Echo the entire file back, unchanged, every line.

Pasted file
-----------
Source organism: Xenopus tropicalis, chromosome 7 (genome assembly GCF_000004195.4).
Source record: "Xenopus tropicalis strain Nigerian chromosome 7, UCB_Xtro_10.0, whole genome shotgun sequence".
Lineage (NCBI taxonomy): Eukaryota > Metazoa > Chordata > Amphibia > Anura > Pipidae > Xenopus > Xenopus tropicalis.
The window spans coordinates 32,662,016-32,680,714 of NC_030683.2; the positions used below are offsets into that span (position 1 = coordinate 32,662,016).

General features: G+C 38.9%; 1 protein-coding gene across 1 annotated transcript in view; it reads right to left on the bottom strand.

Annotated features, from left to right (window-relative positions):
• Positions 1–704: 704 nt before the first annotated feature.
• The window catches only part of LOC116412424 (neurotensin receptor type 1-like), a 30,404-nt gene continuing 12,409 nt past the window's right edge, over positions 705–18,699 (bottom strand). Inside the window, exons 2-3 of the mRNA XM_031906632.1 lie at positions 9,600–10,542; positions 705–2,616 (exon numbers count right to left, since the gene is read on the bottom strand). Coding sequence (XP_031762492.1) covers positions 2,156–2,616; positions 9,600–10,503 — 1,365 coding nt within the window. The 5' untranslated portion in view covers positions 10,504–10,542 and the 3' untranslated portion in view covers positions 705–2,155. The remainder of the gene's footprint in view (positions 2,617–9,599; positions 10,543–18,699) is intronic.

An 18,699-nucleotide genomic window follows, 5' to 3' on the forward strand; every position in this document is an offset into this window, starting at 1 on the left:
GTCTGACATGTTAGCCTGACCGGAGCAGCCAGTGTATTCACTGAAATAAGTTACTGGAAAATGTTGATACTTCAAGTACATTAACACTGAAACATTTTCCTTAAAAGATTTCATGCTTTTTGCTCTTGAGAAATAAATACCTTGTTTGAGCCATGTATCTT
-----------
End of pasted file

Source organism: Xenopus tropicalis, chromosome 7 (genome assembly GCF_000004195.4).
Source record: "Xenopus tropicalis strain Nigerian chromosome 7, UCB_Xtro_10.0, whole genome shotgun sequence".
Lineage (NCBI taxonomy): Eukaryota > Metazoa > Chordata > Amphibia > Anura > Pipidae > Xenopus > Xenopus tropicalis.
The window spans coordinates 32,662,016-32,680,714 of NC_030683.2; the positions used below are offsets into that span (position 1 = coordinate 32,662,016).

General features: G+C 38.9%; 1 protein-coding gene across 1 annotated transcript in view; it reads right to left on the bottom strand.

Annotated features, from left to right (window-relative positions):
• Positions 1–704: 704 nt before the first annotated feature.
• The window catches only part of LOC116412424 (neurotensin receptor type 1-like), a 30,404-nt gene continuing 12,409 nt past the window's right edge, over positions 705–18,699 (bottom strand). Inside the window, exons 2-3 of the mRNA XM_031906632.1 lie at positions 9,600–10,542; positions 705–2,616 (exon numbers count right to left, since the gene is read on the bottom strand). Coding sequence (XP_031762492.1) covers positions 2,156–2,616; positions 9,600–10,503 — 1,365 coding nt within the window. The 5' untranslated portion in view covers positions 10,504–10,542 and the 3' untranslated portion in view covers positions 705–2,155. The remainder of the gene's footprint in view (positions 2,617–9,599; positions 10,543–18,699) is intronic.

An 18,699-nucleotide genomic window follows, 5' to 3' on the forward strand; every position in this document is an offset into this window, starting at 1 on the left:
GTCTGACATGTTAGCCTGACCGGAGCAGCCAGTGTATTCACTGAAATAAGTTACTGGAAAATGTTGATACTTCAAGTACATTAACACTGAAACATTTTCCTTAAAAGATTTCATGCTTTTTGCTCTTGAGAAATAAATACCTTGTTTGAGCCATGTATCTT